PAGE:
The path joins the dots in the correct order because it starts from negative 2015 through to negative 2007, then onto positive 2007 to positive 2015. If I add the Polygon Order field as a label in the Marks shelf and change it to a dimension, then I think it’ll make sense:

Line chart with labels

Now if you want to be really explicit with the order and you can forgive this verbose IF statement, then try this as your Polygon Order field instead:

IF [Type] = "Band Min" AND [Year]=2007 then 9
ELSEIF [Type] = "Band Min" AND [Year]=2008 then 8
ELSEIF [Type] = "Band Min" AND [Year]=2009 then 7
ELSEIF [Type] = "Band Min" AND [Year]=2010 then 6
ELSEIF [Type] = "Band Min" AND [Year]=2011 then 5
ELSEIF [Type] = "Band Min" AND [Year]=2012 then 4
ELSEIF [Type] = "Band Min" AND [Year]=2013 then 3
ELSEIF [Type] = "Band Min" AND [Year]=2014 then 2
ELSEIF [Type] = "Band Min" AND [Year]=2015 then 1

ELSEIF [Type] = "Band Max" AND [Year]=2007 then 10
ELSEIF [Type] = "Band Max" AND [Year]=2008 then 11
ELSEIF [Type] = "Band Max" AND [Year]=2009 then 12
ELSEIF [Type] = "Band Max" AND [Year]=2010 then 13
ELSEIF [Type] = "Band Max" AND [Year]=2011 then 14
ELSEIF [Type] = "Band Max" AND [Year]=2012 then 15
ELSEIF [Type] = "Band Max" AND [Year]=2013 then 16
ELSEIF [Type] = "Band Max" AND [Year]=2014 then 17
ELSEIF [Type] = "Band Max" AND [Year]=2015 then 18

which gives:

Line chart with explicit labels

Of course, you should change that IF nonsense back to the concise formula:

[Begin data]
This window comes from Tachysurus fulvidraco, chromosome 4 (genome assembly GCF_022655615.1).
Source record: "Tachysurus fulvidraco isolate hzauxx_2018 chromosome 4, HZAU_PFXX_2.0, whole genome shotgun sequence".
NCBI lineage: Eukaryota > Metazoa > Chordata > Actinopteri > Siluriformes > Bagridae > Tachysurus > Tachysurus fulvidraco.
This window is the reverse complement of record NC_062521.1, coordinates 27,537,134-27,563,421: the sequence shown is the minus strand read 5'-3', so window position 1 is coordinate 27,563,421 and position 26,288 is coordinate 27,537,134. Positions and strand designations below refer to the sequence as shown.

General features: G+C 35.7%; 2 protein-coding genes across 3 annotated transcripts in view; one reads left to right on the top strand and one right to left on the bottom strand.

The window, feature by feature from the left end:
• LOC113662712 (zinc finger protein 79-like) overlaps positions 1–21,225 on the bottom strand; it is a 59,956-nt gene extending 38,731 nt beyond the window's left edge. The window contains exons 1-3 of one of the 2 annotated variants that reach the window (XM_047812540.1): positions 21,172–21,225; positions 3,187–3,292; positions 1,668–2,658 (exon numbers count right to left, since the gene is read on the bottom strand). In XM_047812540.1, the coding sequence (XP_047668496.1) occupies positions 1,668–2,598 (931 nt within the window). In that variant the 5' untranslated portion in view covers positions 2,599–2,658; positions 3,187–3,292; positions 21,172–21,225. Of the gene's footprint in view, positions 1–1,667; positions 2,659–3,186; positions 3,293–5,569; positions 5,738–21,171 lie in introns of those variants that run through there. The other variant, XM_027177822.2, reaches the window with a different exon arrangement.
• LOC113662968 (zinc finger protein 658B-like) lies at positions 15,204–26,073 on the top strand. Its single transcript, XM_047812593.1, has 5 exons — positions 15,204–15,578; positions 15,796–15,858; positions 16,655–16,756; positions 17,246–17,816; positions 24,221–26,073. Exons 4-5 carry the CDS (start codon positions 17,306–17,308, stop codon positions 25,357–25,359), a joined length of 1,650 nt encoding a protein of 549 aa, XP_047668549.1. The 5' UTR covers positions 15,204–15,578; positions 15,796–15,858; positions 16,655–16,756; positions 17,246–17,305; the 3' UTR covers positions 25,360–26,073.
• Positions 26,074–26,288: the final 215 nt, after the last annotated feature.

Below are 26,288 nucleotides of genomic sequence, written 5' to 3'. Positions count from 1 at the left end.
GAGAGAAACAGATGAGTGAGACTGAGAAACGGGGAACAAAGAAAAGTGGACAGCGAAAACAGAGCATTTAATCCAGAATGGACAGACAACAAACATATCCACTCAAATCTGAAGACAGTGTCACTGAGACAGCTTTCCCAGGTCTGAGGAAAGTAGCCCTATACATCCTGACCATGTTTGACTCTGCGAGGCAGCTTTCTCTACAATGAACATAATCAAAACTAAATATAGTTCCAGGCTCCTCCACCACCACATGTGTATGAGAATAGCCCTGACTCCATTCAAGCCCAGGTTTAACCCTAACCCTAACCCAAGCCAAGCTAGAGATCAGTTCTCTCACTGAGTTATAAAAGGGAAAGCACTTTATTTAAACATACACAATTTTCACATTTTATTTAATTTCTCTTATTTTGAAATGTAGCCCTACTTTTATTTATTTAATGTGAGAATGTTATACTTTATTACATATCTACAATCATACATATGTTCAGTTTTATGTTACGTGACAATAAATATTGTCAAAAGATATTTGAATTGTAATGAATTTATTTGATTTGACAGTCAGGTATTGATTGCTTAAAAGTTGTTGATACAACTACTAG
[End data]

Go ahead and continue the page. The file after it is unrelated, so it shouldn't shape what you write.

IIF([Type]="Band Min",-1,1)*[Year]

6. Change the chart from a line to polygon, in the Marks shelf. Then remove the labels and change the color to light grey:

Tableau polygon

7. Drag the Price measure to the secondary axis. Change from SUM to AVG. Remove the Polygon Order from the Mark pane. Change from polygon to line. Finally right click the secondary axis and synchronize with the first axis. The following GIF shows these steps:

Adding average line

8. Create a new parameter called “Selected Region” with datatype “String” and make it a list of the Region names:

Tableau create parameter

9. Add a new calculated field for showing the region that is selected, as follows:

Show Selected Region Price

IF [Selected Region]=[Region]
THEN [Price]

10. Drag this new calculated measure onto the secondary axis. Your chart should look something like this now (my data had lots of zeros!):

Adding selected region

Boom! You’re essentially done. There’s some tidying left to do and setting up the dashboard with the Region filter but that’s it.

11. Tidy up the sheet by hiding the second axis. Adjust the Year axis to run from 2007 to 2015 so that our bands run to the edges of our chart. Rename the other axes, add titles, change colors if you want.

12. Create a new dashboard and add the “Multi-line with bands” sheet.

13. Click the top right arrow of this sheet and add a quick filter for the calculated parameter “Selected Region”. This will give you the desired multi-line, dynamic chart with bands.

Tableau dashboard

Click here to see the live version on Tableau.

Any questions, leave a comment or send me an email. Thanks!

One thought on “Multi-line chart with custom range banding in Tableau”

  1. Hi Ben
    I have followed the instructions for the multi-range chart with custom range banding in Tableau. I had to change the second IIF statement slightly but apart from that it works. I cannot get the synchronise axis to work as it is greyed out. Have you any idea why this could be? I am using tableau 10.3.